from Bob Raynor, N4JTE on April 6, 2012
Once your antenna experiments move beyond the basic dipole and the plethora of its variations you’re probably thinking about how to get some real, not theoretical, gain in your direction of choice and maybe knock out some of those stations and noise behind you while chasing a weak DX or stateside contact. What follows is my attempt to convince you to try an easy guaranteed method of phasing with 2 driven wire elements and achieve double your ERP with 24 db of front to back.
Commercial aluminum and various wire beams are the mainstay of most beam systems and do an admirable job. However it has been my experience when dealing with two or three element wire beams that there can, and will be, a lot of hit and miss with the element spacing and lengths if you want optimum results. For example, the old nugget about making the director 5% shorter and the reflector 5% longer than the driven element can be a misleading starting point if you want more than a mediocre beam.
Having built too many to count and spending many hours/years tuning, pruning etc. I can tell you at this point that the mutual impedance, height, ground conditions etc. are going to change that 5% and in some cases the best parasitic beam on the air, as opposed to modeling, will end up with equal physical lengths on some of the wires of a three element array! As can be seen in the plot, the front to back max on the commercial beam design is at a very narrow bandwidth to allow the max gain of 8.61 dbi; which is at a different frequency then the max front to back, a compromise not found when using a phased driven design.
The diagram above is the best case scenario for a commercial 3 element aluminum beam at a 1/2 wl high. Food for thought.
Of course you can build a dipole wire beam on 40 using the tried and true 62,65,68 length and it will work relatively well, but you might be missing out on some valuable gain and front to back without realizing the shortcomings.
Sure it’s going to outperform a dipole and the model says it’s should work like gangbusters in theory, but that always changes in my backyard. And you will be extremely lucky if you get close to the predicted results in the illustration even with the narrow band limitations!
Phased Driven Arrays:
I stayed away from phasing lines for a long time because I figured it was beyond my abilities and the commercial hybrid systems are very high priced so I never really explored the concept to fairly recently with verticals and dipoles. John, ON4UN opened my eyes to the simplicity of doing it correctly and saving $500!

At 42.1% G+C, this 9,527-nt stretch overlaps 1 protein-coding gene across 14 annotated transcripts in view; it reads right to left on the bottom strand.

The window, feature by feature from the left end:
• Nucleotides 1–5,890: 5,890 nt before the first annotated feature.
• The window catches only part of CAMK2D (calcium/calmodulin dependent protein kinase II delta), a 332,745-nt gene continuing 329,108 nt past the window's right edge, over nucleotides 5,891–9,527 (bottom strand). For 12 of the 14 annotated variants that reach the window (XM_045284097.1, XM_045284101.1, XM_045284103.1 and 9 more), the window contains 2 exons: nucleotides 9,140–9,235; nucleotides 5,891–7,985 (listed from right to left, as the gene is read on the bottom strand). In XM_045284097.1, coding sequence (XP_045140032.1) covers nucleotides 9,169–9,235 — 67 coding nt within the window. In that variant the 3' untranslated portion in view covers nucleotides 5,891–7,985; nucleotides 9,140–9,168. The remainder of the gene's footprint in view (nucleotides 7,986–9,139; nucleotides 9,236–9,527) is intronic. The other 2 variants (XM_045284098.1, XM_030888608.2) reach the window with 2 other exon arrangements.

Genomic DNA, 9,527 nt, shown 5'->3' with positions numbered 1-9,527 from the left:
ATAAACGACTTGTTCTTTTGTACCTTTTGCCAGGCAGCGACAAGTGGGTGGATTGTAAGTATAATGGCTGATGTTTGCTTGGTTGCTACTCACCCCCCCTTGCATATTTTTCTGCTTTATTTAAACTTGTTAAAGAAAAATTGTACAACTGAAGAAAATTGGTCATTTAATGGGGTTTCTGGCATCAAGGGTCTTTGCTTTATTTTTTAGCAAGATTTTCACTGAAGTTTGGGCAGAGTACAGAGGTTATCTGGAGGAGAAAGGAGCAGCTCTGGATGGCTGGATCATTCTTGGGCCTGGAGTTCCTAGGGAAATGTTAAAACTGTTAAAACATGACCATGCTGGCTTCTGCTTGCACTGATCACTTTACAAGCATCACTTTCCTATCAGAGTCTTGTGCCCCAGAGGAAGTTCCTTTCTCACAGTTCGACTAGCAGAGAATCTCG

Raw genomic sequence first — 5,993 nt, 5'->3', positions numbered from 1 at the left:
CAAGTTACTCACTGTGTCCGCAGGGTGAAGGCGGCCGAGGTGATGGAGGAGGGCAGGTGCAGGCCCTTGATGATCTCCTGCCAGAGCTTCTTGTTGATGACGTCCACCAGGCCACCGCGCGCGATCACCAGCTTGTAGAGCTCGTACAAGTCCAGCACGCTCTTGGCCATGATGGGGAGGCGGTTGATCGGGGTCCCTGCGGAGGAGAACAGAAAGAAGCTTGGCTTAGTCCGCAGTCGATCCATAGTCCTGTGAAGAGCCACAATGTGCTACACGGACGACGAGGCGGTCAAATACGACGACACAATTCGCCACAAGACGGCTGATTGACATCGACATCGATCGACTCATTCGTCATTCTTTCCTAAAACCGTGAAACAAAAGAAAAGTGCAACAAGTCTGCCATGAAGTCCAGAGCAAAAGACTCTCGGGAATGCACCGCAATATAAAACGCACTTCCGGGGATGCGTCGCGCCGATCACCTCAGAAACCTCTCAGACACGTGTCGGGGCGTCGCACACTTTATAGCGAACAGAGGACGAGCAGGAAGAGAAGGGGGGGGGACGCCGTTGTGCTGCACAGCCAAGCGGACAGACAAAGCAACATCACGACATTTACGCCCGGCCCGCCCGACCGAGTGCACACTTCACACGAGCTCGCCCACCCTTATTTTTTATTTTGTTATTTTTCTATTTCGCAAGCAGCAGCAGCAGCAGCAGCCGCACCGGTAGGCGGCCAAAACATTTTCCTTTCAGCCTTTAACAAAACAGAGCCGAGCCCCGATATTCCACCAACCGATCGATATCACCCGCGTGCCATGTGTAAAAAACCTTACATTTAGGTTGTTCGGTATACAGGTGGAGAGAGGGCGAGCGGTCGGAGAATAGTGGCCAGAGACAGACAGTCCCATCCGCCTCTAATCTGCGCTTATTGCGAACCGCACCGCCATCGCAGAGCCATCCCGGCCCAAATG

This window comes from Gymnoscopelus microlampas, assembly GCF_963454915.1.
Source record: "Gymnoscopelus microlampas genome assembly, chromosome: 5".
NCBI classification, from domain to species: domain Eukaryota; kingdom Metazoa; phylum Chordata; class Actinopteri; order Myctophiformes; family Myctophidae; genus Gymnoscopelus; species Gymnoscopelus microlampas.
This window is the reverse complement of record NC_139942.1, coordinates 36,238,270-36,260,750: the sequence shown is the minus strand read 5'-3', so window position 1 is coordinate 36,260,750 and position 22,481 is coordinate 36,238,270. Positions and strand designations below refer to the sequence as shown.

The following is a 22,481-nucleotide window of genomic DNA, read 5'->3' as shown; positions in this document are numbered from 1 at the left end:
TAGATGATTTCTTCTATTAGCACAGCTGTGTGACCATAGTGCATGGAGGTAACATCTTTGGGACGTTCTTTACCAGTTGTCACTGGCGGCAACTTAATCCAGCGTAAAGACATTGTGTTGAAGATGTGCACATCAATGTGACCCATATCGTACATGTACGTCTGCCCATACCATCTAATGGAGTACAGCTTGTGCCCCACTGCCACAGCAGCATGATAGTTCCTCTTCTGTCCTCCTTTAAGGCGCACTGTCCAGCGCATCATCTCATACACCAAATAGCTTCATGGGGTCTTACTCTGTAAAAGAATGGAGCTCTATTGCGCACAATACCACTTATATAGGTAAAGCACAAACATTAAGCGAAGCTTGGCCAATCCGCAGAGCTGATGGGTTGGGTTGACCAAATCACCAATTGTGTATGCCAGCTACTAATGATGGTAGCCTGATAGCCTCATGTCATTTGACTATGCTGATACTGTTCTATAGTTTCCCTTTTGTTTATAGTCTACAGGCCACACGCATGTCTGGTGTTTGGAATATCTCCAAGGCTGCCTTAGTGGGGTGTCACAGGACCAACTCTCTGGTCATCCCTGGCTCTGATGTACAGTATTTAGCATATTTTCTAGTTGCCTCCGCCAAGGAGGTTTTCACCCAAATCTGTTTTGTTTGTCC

There are some driven single wire phased designs which are limited to bidirectional and obviously no front to back, gigantic disadvantage at least at my qth on the East Coast.
We’ve all seen that nifty page in the ARRL antenna book illustrating the gain and patterns for two element verticals based on phase angles and spacing, btw, it all applies to horizontal wires also!
Seems like a simple matter to just cut a couple of 135 or 90 degree lines put a tee connector in and get all that gain and direction, well getting the phase lines accurate is easy. You don't need an analyzer, just a radio, dummy load and an external accurate swr meter and you’re good to go. BTW, using velocity factor to cut degree lengths is pointless.
Unfortunately you can’t just hookup the two phased accurately cut feedlines to your verticals or dipoles and expect any kind of the gain or pattern you read in the antenna books. Why not? you might ask, and the reason is simple in explanation not so easy in implementation.
To fully benefit from phasing driven elements the current/ voltage must be the same at both feedpoints to the elements, easier said than done.
By using the impedance transforming characteristics of 90 degree phaselines and element spacing, you can essentially force feed the equal correct current/ voltage to each feedpoint, no need for expensive hybrid circuits etc. ON4UN’s lowband dx book specifies for a 90 degree phase shift the equal voltage points end up being at 84 degrees. http://www.va7st.ca/home.html/2009/11/christman-phasing-calculator/ VA7ST has a great calculator for calculating phase line length for any frequency or band, saves a lot of work and a great antenna page also. This approach is perfect for a 90 degree carderoid pattern and the resulting gain when you have a 90 degree lagging feedline. The actual use of 84 degrees was determined by ON4UN’s feedline calculator. A simple relay can be incorporated to switch directions instantly by adding a 71 degree delay line. And that’s when 20 to 30 db of front to back shows up like a light switch, always astounding to me!
The amazing part was how well all of this vertical stuff transfers to phasing horizontal dipoles, the unknowns of ground radial systems and inherent losses are diminished by getting things up in the air. By sticking to the Christman and quadrature 90 degree feeding and spacing all the uncertainties are gone in this type of phased driven array. Now you know for sure that the pattern and gain are actually what the ARRL book and modeling programs illustrate!
Driven phased 2 element wire dipoles, correctly phased, will give you at least 25 db of front to back over a wide bandwidth, in my case on 40 meters from 7135 to 7210, while maintaining a true 3db of gain over single dipole. Going back to the plot above you can see that you get better bandwidth and the same gain as a three element beam using a phased 2 element design.
And of course you can make it instantly reversible from the shack. I have been using this design on 40 and 80 meters for awhile and because it works so well it has been the longest experiment in the air I have ever built and I am REAL picky.
I hope you take the time to learn and implement driven inexpensive phaselines into your next experiment, you will not be disappointed.
Tnx for reading,